Money Management Q&As

August 4, 2006



Targeting savings for college

Q. In this column in your Jan. 6 issue you mentioned that target retirement funds could also be used for funding a child's future education costs. What should I consider when choosing such a fund?

A. These funds all aim to lower investment risk as the "target" date approaches, by gradually shifting a greater percentage of the invested amounts out of equities and into bonds. But the stock-bond balance-and thus the potential risk and return-can still vary considerably among funds with the same target dates. So can the types of stocks the funds emphasize. One target fund may invest heavily in foreign holdings while another focuses on domestic large-caps. So look beyond the target dates to make sure the strategy suits your investment style.

Can you freeze your credit files?

Q. I've heard that it may be possible for me to freeze my credit files so that they can be accessed only with my permission. That sounds like a great way to prevent identity theft. What are the details?

A. So far, 17 states have passed laws allowing either all consumers or victims of identity theft to prevent credit bureaus from releasing their credit reports or scores without their permission. Victims of identity theft usually don't pay a fee for requesting a freeze, but other consumers do. The cost varies, but $10 for establishing the freeze or lifting it is typical. You can find out whether your state permits security freezes by visiting http://www.consumersunion.org/campaigns/learn_more/003484indiv.html. But keep in mind that freezing your account could delay the processing of any credit card, loan, or insurance applications that are in the works.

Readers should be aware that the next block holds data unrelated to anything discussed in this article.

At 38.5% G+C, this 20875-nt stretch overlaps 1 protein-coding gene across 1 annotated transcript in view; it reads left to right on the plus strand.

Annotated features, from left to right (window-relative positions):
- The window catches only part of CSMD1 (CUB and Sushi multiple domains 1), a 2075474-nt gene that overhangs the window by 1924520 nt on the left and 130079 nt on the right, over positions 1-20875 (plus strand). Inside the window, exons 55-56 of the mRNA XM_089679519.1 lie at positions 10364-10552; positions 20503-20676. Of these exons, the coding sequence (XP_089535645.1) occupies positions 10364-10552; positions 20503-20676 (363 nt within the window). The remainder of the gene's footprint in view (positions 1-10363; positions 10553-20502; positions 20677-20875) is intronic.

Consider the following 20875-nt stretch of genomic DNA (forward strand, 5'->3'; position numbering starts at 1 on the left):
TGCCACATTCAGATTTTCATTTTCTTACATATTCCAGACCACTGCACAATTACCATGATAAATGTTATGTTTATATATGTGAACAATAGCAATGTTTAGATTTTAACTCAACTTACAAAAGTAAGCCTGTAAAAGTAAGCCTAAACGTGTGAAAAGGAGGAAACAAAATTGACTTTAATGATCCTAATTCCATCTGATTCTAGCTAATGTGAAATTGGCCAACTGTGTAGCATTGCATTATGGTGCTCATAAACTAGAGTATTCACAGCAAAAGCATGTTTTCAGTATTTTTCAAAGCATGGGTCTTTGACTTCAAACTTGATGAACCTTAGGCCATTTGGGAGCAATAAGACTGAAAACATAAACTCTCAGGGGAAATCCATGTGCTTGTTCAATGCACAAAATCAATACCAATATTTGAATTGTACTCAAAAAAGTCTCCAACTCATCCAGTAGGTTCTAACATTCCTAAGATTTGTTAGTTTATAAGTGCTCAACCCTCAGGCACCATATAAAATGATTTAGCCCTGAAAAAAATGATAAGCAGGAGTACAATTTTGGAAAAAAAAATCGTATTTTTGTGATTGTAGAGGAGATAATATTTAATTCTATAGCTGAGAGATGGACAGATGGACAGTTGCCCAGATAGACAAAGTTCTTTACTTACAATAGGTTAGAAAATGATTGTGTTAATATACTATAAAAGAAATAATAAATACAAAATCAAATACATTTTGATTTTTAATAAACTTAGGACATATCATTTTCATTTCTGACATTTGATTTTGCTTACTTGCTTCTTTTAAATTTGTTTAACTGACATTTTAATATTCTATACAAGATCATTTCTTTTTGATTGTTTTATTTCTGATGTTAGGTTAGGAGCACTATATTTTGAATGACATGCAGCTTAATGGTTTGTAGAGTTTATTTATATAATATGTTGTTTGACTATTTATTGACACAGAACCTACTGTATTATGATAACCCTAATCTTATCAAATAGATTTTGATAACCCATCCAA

Preserving art for the long haul

Q. I recently inherited some potentially valuable paintings. I don't plan to sell them, but in case I change my mind later I'd like to have them cleaned and preserved. How do I go about it?

A. Enlist the aid of a conservator. He or she will determine what signs of aging must be addressed to preserve the paintings, and will employ professional methods to help protect them. Displaying or storing the paintings in a place where temperature and humidity remain as constant as possible will also help extend their life. You may be able to find a conservator in your area through the website of The American Institute for Conservation of Historic and Artistic Works, at aic.stanford.edu. If not, see if a local museum can recommend one.

Illness buys time to make amends

Q. My mother was recently diagnosed with lupus and has been too ill to handle her finances, so I helped her complete her 2005 tax return. While reviewing some investment transactions listed on her past returns, I noticed that she overstated her 2002 capital gains by several thousand dollars. Is it too late to file an amended return to get her a refund?

A. Maybe not. A taxpayer generally must file an amended return within three years of filing the original return or within two years of paying the tax for that year, whichever is later. So normally your mother would be out of luck, assuming she filed and paid on time for 2002. But the three-year time limit is suspended when a person can't handle his or her finances because of a physical or mental illness that's apt to last for at least a year or end in death. That buys you some extra time.